The notion of “freedom” in the Lutheran Confessions is more than slightly alien in our contemporary, post-Enlightenment setting. First, all talk of freedom in our sources has nothing to do with innate, inherent, much less inalienable rights. There is not a shred of evidence in the confessions that the writers grounded their concept of freedom in a way like that of the Jeffersonian Declaration of Independence of 1776. Nor is there a shred of evidence of a broad rejection of top-down authority, as if the freedom that animates the confessors were simply a revolutionary rejection of “those bastards up there who are keeping us down.” Rather, freedom in the language of the confessors is a gift with an evident source and an equally evident focus and content: God grants freedom in the gospel’s promise, and that freedom is freedom from the crushing compulsion to ground/make/justify one’s life before God. Second, the confessors’ talk of freedom is regularly of a freedom that is, curiously, closely tied to their way of talking about authority. The idea here is that God authorizes believers to be free, to live and act in freedom from the accusation and condemnation of the “law of sin and death.” Luther’s beloved evangelist, St John, has Jesus say in the lesson usually read at Reformation, “if the Son has set you free, you are free indeed.” All other talk of freedom derives from that. No other freedom is greater. And none is independent of Christ’s gift of life in freedom–and that, of course, takes us back to baptism.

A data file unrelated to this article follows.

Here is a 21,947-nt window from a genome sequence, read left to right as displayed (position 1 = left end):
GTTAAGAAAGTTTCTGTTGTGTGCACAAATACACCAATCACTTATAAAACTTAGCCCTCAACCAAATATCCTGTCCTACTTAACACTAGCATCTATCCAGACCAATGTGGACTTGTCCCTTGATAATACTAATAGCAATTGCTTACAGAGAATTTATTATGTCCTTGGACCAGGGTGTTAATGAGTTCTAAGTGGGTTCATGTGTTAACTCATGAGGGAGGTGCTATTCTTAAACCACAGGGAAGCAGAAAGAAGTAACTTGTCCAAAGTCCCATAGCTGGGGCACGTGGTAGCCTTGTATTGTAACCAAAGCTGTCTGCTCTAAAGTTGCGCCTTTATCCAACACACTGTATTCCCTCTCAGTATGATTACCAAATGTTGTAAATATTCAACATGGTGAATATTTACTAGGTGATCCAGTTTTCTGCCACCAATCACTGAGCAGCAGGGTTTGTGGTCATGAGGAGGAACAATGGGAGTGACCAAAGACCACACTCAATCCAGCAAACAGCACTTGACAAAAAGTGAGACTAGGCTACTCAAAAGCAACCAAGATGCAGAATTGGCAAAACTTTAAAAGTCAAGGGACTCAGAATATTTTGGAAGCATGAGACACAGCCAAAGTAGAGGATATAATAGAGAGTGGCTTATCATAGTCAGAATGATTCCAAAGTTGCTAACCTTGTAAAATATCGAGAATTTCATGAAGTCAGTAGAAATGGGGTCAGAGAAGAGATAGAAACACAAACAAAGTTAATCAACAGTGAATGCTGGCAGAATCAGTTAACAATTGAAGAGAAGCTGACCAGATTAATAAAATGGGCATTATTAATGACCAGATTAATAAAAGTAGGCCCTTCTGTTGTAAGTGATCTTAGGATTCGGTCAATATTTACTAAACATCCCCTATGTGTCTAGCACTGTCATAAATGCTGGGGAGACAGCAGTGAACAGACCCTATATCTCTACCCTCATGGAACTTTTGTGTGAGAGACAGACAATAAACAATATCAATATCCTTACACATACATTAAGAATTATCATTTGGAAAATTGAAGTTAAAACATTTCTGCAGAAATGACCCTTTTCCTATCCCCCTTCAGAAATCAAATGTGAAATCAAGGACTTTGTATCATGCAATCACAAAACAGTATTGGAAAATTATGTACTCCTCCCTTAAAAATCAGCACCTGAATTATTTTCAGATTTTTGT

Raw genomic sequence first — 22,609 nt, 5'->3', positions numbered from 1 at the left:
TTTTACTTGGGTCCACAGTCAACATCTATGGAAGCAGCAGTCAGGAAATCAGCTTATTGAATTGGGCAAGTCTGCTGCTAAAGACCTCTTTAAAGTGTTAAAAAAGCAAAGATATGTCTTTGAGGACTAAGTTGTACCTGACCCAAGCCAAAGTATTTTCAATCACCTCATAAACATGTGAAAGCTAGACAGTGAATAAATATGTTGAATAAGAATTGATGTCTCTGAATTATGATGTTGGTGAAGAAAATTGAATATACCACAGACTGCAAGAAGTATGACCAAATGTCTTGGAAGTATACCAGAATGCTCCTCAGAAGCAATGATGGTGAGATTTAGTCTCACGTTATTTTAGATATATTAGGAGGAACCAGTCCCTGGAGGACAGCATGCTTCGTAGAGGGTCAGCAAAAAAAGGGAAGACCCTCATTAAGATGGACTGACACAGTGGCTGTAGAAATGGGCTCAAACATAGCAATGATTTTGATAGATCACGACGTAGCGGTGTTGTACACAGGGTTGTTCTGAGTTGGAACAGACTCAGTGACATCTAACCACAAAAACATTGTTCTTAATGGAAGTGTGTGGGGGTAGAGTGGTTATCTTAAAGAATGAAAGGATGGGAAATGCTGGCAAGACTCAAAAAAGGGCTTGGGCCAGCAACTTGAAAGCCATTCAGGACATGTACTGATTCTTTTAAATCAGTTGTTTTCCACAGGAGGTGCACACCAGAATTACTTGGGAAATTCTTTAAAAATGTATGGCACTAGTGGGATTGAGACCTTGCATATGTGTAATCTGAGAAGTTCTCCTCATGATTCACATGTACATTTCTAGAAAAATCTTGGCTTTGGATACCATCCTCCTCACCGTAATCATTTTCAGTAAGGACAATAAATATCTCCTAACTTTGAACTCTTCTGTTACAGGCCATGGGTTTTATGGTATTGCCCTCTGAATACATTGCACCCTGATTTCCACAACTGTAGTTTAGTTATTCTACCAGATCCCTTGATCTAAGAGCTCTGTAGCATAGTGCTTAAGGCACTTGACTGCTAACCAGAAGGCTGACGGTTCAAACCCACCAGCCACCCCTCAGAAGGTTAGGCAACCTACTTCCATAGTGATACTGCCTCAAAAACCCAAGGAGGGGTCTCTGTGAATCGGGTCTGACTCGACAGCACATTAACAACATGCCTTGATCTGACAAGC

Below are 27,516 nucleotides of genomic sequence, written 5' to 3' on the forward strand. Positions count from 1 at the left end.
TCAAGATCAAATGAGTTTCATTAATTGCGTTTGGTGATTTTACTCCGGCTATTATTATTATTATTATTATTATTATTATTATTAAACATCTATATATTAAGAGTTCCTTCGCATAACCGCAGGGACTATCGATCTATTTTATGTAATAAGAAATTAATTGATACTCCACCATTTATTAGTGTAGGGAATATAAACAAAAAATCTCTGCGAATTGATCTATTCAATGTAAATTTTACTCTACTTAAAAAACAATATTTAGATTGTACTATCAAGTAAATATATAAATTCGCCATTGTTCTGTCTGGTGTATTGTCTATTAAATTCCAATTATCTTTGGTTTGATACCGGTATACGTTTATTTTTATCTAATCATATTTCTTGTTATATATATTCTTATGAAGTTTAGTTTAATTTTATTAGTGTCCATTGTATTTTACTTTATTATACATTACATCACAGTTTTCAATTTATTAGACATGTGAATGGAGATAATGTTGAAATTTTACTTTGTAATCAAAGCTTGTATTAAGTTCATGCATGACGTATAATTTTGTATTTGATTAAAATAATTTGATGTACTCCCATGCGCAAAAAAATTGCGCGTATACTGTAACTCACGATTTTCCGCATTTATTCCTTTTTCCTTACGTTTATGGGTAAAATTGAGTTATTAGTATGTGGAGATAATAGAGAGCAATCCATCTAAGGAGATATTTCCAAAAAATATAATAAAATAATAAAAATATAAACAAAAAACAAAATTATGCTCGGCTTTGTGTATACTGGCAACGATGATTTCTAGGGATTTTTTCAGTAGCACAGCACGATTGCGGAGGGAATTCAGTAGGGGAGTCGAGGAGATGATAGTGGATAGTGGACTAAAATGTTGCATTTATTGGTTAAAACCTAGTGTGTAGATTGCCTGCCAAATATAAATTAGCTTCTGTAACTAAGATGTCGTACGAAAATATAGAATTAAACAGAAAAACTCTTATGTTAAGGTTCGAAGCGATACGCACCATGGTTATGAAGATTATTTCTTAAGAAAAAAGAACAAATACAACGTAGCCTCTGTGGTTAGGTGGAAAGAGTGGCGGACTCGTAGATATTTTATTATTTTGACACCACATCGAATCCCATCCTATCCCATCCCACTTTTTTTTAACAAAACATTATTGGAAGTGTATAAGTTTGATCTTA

So if the Christian congregation of the baptized has that kind of freedom, that kind of authorization, to set apart someone for the public exercise of the ministry of word and sacrament, that is not a different or separated freedom from the freedom of which John 8 speaks. If the Christian assembly of the baptized has the freedom to let go of papal authority or to let go of sabbath requirements or to be loose about the date of Easter, that is not a different or separated freedom from that of which John’s Jesus speaks. No, the freedom of the Christian congregation is grounded in the gospel, via the gift of Baptism, which constitutes the assembly as a priesthood endowed with all spiritual gifts. That is the significant legacy of Luther’s early worrying about the notion of the priesthood of all believers, a notion which looms relatively large in his writings between 1520 and 1525, but which then virtually disappears from his work and which has no significant presence in the documents eventually collected normatively into the Book of Concord.